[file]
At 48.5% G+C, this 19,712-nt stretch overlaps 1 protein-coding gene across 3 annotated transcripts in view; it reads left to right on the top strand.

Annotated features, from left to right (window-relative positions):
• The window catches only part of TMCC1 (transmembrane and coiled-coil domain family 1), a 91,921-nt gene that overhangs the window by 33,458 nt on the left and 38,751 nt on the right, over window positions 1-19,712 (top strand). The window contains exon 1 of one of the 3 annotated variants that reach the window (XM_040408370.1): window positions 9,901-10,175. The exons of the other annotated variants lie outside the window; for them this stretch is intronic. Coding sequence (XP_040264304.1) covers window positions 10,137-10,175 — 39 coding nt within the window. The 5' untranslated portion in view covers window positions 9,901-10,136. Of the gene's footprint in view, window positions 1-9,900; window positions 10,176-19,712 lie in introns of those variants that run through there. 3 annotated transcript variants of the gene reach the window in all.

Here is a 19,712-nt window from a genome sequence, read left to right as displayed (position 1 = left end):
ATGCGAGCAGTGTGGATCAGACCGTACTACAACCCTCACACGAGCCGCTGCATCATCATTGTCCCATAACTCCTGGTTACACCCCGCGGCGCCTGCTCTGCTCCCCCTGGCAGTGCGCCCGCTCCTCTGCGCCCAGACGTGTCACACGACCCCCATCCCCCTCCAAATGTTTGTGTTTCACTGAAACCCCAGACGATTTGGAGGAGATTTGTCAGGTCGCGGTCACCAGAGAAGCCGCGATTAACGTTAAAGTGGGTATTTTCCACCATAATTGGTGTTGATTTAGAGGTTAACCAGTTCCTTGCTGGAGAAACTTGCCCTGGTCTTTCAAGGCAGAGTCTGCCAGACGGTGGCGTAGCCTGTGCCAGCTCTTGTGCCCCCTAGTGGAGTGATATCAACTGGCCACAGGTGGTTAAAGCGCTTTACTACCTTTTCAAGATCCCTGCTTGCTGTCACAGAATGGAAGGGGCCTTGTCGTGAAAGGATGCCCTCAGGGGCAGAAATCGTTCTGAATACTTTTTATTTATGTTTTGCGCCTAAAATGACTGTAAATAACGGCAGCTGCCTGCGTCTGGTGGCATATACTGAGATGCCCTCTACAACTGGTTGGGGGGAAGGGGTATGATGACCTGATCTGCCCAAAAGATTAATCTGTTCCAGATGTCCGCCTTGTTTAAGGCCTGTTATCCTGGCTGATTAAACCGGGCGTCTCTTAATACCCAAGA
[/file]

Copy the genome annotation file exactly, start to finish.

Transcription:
At 48.5% G+C, this 19,712-nt stretch overlaps 1 protein-coding gene across 3 annotated transcripts in view; it reads left to right on the top strand.

Annotated features, from left to right (window-relative positions):
• The window catches only part of TMCC1 (transmembrane and coiled-coil domain family 1), a 91,921-nt gene that overhangs the window by 33,458 nt on the left and 38,751 nt on the right, over window positions 1-19,712 (top strand). The window contains exon 1 of one of the 3 annotated variants that reach the window (XM_040408370.1): window positions 9,901-10,175. The exons of the other annotated variants lie outside the window; for them this stretch is intronic. Coding sequence (XP_040264304.1) covers window positions 10,137-10,175 — 39 coding nt within the window. The 5' untranslated portion in view covers window positions 9,901-10,136. Of the gene's footprint in view, window positions 1-9,900; window positions 10,176-19,712 lie in introns of those variants that run through there. 3 annotated transcript variants of the gene reach the window in all.

Here is a 19,712-nt window from a genome sequence, read left to right as displayed (position 1 = left end):
ATGCGAGCAGTGTGGATCAGACCGTACTACAACCCTCACACGAGCCGCTGCATCATCATTGTCCCATAACTCCTGGTTACACCCCGCGGCGCCTGCTCTGCTCCCCCTGGCAGTGCGCCCGCTCCTCTGCGCCCAGACGTGTCACACGACCCCCATCCCCCTCCAAATGTTTGTGTTTCACTGAAACCCCAGACGATTTGGAGGAGATTTGTCAGGTCGCGGTCACCAGAGAAGCCGCGATTAACGTTAAAGTGGGTATTTTCCACCATAATTGGTGTTGATTTAGAGGTTAACCAGTTCCTTGCTGGAGAAACTTGCCCTGGTCTTTCAAGGCAGAGTCTGCCAGACGGTGGCGTAGCCTGTGCCAGCTCTTGTGCCCCCTAGTGGAGTGATATCAACTGGCCACAGGTGGTTAAAGCGCTTTACTACCTTTTCAAGATCCCTGCTTGCTGTCACAGAATGGAAGGGGCCTTGTCGTGAAAGGATGCCCTCAGGGGCAGAAATCGTTCTGAATACTTTTTATTTATGTTTTGCGCCTAAAATGACTGTAAATAACGGCAGCTGCCTGCGTCTGGTGGCATATACTGAGATGCCCTCTACAACTGGTTGGGGGGAAGGGGTATGATGACCTGATCTGCCCAAAAGATTAATCTGTTCCAGATGTCCGCCTTGTTTAAGGCCTGTTATCCTGGCTGATTAAACCGGGCGTCTCTTAATACCCAAGA